Federal tobacco suit: our views: “‘Bush budget surprise: $25M for tobacco suit’“, Feb. 20, 2002; “Judge throws out half of federal tobacco suit“, October 2, 2000; “Good news out of Washington…” (House votes to cut off funding for suit), June 21, 2000 (& update June 26: action reversed, funds approved); “Feds: dissent on smoking = racketeering“, Sept. 23, 1999; “Guest column in Forbes by Overlawyered.com‘s editor“, Oct. 25, 1999.
“Prison litigation: ‘Kittens and Rainbows Suites’” (cellmate’s smoking violates rights), Jan. 11-13, 2002.
Boeken v. Philip Morris: “Boeken record“, June 19, 2001; “$5,133.47 a cigarette“, Jun. 11, 2001; “Tobacco plunder in Los Angeles” ($3 billion damage award), Jun. 8-10, 2001.
Federal tobacco suit: others’ views: “Columnist-fest” (Jacob Sullum), Jun. 22-24, 2001; “Blatant end-runs around the democratic process” (former Labor Secretary Robert Reich), Jan. 15-16, 2000; “Dave Barry on federal tobacco suit” (plus novelist Tom Clancy’s critique), Oct. 26, 1999; “‘This wretched lawsuit’” (Jonathan Rauch in National Journal ), Oct. 13, 1999; “Feds’ tobacco shakedown: ‘A case of fraud’“, Sept. 29, 1999 (roundup of editorial pages); “Feds as tobacco pushers” (columnist Andrew Glass recalls encouragement of smoking in U.S. Army), Sept. 24, 1999; “Hurry up, before the spell breaks” (leading plaintiff’s lawyer wants feds to sue fast since public losing interest), Sept. 24, 1999.
Regulation by litigation: “Tobacco- and gun-suit reading” (law prof Michael Krauss), Aug. 21-22, 2000; “Convenient line at the time” (tobacco is unique, said state attorneys general — sure), May 15; “Stuart Taylor, Jr., on Smith & Wesson deal” (“Guns and Tobacco: Government by Litigation”), Apr. 11, 2000; “Arbitrary confiscation, from Pskov to Pascagoula” (Michael Barone in U.S. News on threat to rule of law), Jul. 24-25, 1999; “Guns, tobacco, and others to come” (Peter Huber in Commentary on the new mass-tort cases as “show trials”), Jul. 20; “‘A de facto fourth branch of government’” (prominent trial lawyer Wendell Gauthier’s view of plaintiff bar’s role), Jul. 4, 1999.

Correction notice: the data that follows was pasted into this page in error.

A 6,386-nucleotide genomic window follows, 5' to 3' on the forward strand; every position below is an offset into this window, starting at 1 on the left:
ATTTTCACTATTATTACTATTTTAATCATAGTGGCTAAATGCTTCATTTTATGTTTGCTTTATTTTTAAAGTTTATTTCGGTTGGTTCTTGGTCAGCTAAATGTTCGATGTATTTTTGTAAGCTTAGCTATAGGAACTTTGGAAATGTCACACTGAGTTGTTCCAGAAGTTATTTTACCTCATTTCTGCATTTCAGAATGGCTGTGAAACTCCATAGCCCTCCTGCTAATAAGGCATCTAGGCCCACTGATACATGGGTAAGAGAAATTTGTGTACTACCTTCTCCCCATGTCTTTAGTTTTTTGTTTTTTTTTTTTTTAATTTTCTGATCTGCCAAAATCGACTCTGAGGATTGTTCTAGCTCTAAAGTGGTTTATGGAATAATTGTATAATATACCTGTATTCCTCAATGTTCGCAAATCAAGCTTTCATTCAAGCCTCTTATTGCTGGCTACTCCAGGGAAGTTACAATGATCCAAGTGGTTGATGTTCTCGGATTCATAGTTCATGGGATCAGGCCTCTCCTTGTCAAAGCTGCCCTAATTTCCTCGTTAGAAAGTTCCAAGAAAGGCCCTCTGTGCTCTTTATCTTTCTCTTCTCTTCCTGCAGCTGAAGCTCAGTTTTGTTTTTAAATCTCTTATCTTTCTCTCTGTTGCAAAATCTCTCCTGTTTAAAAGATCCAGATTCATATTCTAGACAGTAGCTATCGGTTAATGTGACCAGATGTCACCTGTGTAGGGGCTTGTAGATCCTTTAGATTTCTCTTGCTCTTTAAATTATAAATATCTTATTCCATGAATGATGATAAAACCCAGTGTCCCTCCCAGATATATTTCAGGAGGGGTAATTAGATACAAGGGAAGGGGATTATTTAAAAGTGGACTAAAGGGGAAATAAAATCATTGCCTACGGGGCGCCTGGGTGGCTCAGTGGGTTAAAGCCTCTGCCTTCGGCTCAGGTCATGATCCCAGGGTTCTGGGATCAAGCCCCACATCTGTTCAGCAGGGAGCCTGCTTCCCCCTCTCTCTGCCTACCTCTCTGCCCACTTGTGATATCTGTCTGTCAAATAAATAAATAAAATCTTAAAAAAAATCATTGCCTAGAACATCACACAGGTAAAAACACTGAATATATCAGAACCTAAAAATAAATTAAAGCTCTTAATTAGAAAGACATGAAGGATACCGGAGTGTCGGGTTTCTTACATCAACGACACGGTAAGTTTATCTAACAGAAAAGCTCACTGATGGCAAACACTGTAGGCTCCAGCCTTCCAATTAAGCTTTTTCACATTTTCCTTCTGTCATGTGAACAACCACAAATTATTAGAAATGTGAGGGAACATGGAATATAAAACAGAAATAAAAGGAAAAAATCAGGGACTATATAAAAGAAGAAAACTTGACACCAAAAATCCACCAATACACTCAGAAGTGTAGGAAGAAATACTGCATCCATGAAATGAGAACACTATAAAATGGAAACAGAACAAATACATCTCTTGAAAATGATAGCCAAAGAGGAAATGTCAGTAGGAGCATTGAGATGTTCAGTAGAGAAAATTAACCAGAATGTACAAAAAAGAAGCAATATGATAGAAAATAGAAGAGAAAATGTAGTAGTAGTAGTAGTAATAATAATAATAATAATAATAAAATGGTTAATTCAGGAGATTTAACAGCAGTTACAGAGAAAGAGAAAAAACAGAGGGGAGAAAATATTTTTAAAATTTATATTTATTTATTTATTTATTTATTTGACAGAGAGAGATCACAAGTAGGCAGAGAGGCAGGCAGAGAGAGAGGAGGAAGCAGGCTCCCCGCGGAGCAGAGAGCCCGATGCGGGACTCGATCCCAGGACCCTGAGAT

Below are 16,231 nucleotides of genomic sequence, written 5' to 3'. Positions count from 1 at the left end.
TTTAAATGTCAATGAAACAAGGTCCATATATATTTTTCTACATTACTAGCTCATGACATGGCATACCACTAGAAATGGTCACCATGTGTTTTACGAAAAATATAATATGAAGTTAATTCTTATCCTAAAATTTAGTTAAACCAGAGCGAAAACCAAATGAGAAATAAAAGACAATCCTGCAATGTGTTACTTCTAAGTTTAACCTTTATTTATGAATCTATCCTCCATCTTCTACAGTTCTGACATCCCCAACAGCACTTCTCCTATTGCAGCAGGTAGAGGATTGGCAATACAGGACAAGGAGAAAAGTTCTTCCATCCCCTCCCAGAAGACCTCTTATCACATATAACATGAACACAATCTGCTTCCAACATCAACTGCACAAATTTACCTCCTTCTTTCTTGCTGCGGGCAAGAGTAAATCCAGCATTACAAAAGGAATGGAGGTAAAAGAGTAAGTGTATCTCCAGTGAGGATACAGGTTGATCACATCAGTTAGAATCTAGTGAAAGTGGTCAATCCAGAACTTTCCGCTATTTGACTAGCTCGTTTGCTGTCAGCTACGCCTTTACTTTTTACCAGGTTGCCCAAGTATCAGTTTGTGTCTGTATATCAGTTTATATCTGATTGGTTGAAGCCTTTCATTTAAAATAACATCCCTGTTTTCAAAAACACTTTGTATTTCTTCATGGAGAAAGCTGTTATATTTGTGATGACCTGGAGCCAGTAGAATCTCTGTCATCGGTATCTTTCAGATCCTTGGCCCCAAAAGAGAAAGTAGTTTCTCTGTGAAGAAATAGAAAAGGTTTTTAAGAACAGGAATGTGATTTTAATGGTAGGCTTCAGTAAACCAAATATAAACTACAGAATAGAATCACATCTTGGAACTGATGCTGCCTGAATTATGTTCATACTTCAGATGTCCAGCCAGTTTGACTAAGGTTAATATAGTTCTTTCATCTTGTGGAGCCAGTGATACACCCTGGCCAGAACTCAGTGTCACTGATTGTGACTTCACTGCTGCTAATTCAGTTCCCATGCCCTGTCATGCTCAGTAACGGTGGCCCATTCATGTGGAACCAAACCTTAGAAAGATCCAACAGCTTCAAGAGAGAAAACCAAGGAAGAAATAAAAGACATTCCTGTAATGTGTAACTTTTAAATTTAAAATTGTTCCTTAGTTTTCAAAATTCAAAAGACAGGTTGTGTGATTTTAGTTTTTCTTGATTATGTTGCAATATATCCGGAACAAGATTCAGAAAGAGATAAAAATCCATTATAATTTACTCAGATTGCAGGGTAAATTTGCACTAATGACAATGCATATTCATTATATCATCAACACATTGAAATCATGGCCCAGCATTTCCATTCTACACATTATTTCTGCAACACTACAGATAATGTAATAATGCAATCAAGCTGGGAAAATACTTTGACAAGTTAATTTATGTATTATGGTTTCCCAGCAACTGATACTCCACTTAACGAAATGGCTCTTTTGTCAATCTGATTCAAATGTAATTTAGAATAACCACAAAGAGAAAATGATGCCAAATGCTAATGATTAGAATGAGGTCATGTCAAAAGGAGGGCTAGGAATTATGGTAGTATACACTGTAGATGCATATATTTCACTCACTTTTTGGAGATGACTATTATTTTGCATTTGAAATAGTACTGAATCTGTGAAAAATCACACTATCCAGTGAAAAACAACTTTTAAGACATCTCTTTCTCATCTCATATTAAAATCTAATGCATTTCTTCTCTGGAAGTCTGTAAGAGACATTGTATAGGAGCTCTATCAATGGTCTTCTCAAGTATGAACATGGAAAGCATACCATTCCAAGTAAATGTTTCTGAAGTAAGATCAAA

“Dewey deserve that much?“, Mar. 6, 2002; “Health plans rebuffed in bid to sue cigarette makers“, Jan. 11, 2000.
“Terrorists, American business execs compared“, Sept. 28-30, 2001.
“Columnist-fest“, Jun. 22-24, 2001 (Amity Shlaes on asbestos synergy case); “Best little forum-shopping in Texas” (state’s Medicaid suit got filed in Texarkana, contributing $6.1 million to local economy), Aug. 27, 1999.
“Updates” (baby Castano suit nixed in N.Y.), Dec. 26-29, 2000.
“Another billion, snuffed” (antitrust lawsuit between snuffmakers), May 10, 2000.
“Hollywood special: ‘The Insider’“, Mar. 30, 2000.
“Because they still had money” (Hausfeld’s price-fixing suit), Mar. 2, 2000.
“Tobacco lawyers’ lien leverage“, Feb. 29, 2000.
“Feds’ tobacco hypocrisy, cont’d: Indian ‘smoke shops’“, Jan. 25, 2000; “Do as we say, please” (Indian tribes, after profiting immensely from tax-free smoke shops, turn around and sue suppliers), Jul. 14, 1999.
“The joy of tobacco fees“, Jan. 20, 2000.
“Calif. state funds used to compile ‘enemies list’“, Jan. 5, 2000.
“‘Trial lawyers on trial’” (Trevor Armbrister, Reader’s Digest), Dec. 23-26, 1999.
“Philadelphia Inquirer Tech.life: ‘Web Winners’” (this page is recommended), Dec. 15, 1999.
“Ohio tobacco-settlement booty“, Nov. 8, 1999.
“Public by 2-1 margin disapproves of tobacco suits“, Nov. 5-7, 1999.
“Not-so-Kool omen for NAACP suit“, Nov. 1, 1999.
“Minnesota to auction seized cigarettes“, Oct. 21, 1999.
“Reform stirrings on public contingency fees“, Oct. 15, 1999.
“Big guns” (tobacco example shaped gun litigation), Oct. 5-6, 1999.
“Plus extra damages for having argued with us” (“lesson of tobacco”: you can get punished for defending your product), Aug. 19, 1999.
“‘Settlement bonds’: are guns next?” (how Wall Street finances expropriation of industries), Aug. 5, 1999.
Do the tobacco wars that began in the mid-1990s represent an unprecedented triumph for public health? Are they an inevitable response to legislative gridlock on smoking policy? Or are they our legal system’s own updated version of the Gilded Age scandals that brought American government into disrepute a century ago, siphoning billions of dollars of publicly obtained money into the hands of politically connected attorneys? Commentaries on Overlawyered.com (above) may help you decide. In the mean time, the following links offer a way into the wider tobacco controversy: